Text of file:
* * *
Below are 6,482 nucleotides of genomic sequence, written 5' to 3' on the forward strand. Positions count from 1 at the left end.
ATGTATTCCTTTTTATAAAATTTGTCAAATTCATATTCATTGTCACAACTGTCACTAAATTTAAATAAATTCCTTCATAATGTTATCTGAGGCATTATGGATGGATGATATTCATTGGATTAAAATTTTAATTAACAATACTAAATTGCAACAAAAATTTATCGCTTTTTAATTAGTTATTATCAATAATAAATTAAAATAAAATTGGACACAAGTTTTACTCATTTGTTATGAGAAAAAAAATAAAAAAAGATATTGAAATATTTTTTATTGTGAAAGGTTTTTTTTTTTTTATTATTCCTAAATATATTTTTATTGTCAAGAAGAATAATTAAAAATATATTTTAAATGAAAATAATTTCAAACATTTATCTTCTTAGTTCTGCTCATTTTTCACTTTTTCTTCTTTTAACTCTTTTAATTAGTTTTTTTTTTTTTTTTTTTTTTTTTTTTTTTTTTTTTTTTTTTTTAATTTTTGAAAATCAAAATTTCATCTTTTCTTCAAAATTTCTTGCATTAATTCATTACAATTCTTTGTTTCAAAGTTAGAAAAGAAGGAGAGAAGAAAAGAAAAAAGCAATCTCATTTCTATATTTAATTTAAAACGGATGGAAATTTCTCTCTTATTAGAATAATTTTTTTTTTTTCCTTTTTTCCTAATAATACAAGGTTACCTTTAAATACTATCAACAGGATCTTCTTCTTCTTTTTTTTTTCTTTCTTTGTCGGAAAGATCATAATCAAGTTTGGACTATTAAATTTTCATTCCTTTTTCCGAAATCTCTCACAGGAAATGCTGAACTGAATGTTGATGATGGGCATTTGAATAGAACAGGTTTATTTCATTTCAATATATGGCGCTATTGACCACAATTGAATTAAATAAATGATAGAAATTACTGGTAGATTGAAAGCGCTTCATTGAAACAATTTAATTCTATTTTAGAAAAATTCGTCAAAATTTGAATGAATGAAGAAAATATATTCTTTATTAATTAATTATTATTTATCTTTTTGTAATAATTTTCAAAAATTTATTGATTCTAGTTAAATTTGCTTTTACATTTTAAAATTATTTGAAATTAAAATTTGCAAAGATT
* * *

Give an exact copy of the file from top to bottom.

Below are 6,482 nucleotides of genomic sequence, written 5' to 3' on the forward strand. Positions count from 1 at the left end.
ATGTATTCCTTTTTATAAAATTTGTCAAATTCATATTCATTGTCACAACTGTCACTAAATTTAAATAAATTCCTTCATAATGTTATCTGAGGCATTATGGATGGATGATATTCATTGGATTAAAATTTTAATTAACAATACTAAATTGCAACAAAAATTTATCGCTTTTTAATTAGTTATTATCAATAATAAATTAAAATAAAATTGGACACAAGTTTTACTCATTTGTTATGAGAAAAAAAATAAAAAAAGATATTGAAATATTTTTTATTGTGAAAGGTTTTTTTTTTTTTATTATTCCTAAATATATTTTTATTGTCAAGAAGAATAATTAAAAATATATTTTAAATGAAAATAATTTCAAACATTTATCTTCTTAGTTCTGCTCATTTTTCACTTTTTCTTCTTTTAACTCTTTTAATTAGTTTTTTTTTTTTTTTTTTTTTTTTTTTTTTTTTTTTTTTTTTTTTAATTTTTGAAAATCAAAATTTCATCTTTTCTTCAAAATTTCTTGCATTAATTCATTACAATTCTTTGTTTCAAAGTTAGAAAAGAAGGAGAGAAGAAAAGAAAAAAGCAATCTCATTTCTATATTTAATTTAAAACGGATGGAAATTTCTCTCTTATTAGAATAATTTTTTTTTTTTCCTTTTTTCCTAATAATACAAGGTTACCTTTAAATACTATCAACAGGATCTTCTTCTTCTTTTTTTTTTCTTTCTTTGTCGGAAAGATCATAATCAAGTTTGGACTATTAAATTTTCATTCCTTTTTCCGAAATCTCTCACAGGAAATGCTGAACTGAATGTTGATGATGGGCATTTGAATAGAACAGGTTTATTTCATTTCAATATATGGCGCTATTGACCACAATTGAATTAAATAAATGATAGAAATTACTGGTAGATTGAAAGCGCTTCATTGAAACAATTTAATTCTATTTTAGAAAAATTCGTCAAAATTTGAATGAATGAAGAAAATATATTCTTTATTAATTAATTATTATTTATCTTTTTGTAATAATTTTCAAAAATTTATTGATTCTAGTTAAATTTGCTTTTACATTTTAAAATTATTTGAAATTAAAATTTGCAAAGATT